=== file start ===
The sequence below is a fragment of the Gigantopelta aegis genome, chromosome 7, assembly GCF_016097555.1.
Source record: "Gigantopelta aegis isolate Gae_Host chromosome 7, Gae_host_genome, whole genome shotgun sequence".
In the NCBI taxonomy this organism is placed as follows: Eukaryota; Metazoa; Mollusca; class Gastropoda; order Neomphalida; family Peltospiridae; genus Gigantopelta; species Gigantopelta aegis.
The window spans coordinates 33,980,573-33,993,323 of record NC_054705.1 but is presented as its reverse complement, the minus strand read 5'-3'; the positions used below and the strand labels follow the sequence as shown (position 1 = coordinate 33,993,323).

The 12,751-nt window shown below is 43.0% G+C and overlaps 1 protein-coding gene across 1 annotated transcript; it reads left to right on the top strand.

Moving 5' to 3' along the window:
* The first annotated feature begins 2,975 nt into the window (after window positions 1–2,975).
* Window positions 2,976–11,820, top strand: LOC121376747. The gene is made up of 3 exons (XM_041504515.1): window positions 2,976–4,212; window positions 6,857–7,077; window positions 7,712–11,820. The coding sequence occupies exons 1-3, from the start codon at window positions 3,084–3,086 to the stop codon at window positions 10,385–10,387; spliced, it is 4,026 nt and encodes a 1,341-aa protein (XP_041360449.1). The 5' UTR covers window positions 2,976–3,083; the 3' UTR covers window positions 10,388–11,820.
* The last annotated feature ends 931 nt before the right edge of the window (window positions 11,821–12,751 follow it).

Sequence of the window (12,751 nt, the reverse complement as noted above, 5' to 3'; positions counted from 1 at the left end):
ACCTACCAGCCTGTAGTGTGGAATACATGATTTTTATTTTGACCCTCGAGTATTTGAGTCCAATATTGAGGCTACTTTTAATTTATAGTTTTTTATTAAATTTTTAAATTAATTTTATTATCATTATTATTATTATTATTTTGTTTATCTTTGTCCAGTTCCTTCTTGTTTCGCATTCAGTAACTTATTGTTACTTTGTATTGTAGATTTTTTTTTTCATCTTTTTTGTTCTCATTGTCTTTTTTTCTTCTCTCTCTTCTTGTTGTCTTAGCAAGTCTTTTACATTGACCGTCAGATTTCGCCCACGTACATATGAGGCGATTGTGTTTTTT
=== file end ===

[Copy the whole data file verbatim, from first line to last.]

The sequence below is a fragment of the Gigantopelta aegis genome, chromosome 7, assembly GCF_016097555.1.
Source record: "Gigantopelta aegis isolate Gae_Host chromosome 7, Gae_host_genome, whole genome shotgun sequence".
In the NCBI taxonomy this organism is placed as follows: Eukaryota; Metazoa; Mollusca; class Gastropoda; order Neomphalida; family Peltospiridae; genus Gigantopelta; species Gigantopelta aegis.
The window spans coordinates 33,980,573-33,993,323 of record NC_054705.1 but is presented as its reverse complement, the minus strand read 5'-3'; the positions used below and the strand labels follow the sequence as shown (position 1 = coordinate 33,993,323).

The 12,751-nt window shown below is 43.0% G+C and overlaps 1 protein-coding gene across 1 annotated transcript; it reads left to right on the top strand.

Moving 5' to 3' along the window:
* The first annotated feature begins 2,975 nt into the window (after window positions 1–2,975).
* Window positions 2,976–11,820, top strand: LOC121376747. The gene is made up of 3 exons (XM_041504515.1): window positions 2,976–4,212; window positions 6,857–7,077; window positions 7,712–11,820. The coding sequence occupies exons 1-3, from the start codon at window positions 3,084–3,086 to the stop codon at window positions 10,385–10,387; spliced, it is 4,026 nt and encodes a 1,341-aa protein (XP_041360449.1). The 5' UTR covers window positions 2,976–3,083; the 3' UTR covers window positions 10,388–11,820.
* The last annotated feature ends 931 nt before the right edge of the window (window positions 11,821–12,751 follow it).

Sequence of the window (12,751 nt, the reverse complement as noted above, 5' to 3'; positions counted from 1 at the left end):
ACCTACCAGCCTGTAGTGTGGAATACATGATTTTTATTTTGACCCTCGAGTATTTGAGTCCAATATTGAGGCTACTTTTAATTTATAGTTTTTTATTAAATTTTTAAATTAATTTTATTATCATTATTATTATTATTATTTTGTTTATCTTTGTCCAGTTCCTTCTTGTTTCGCATTCAGTAACTTATTGTTACTTTGTATTGTAGATTTTTTTTTTCATCTTTTTTGTTCTCATTGTCTTTTTTTCTTCTCTCTCTTCTTGTTGTCTTAGCAAGTCTTTTACATTGACCGTCAGATTTCGCCCACGTACATATGAGGCGATTGTGTTTTTT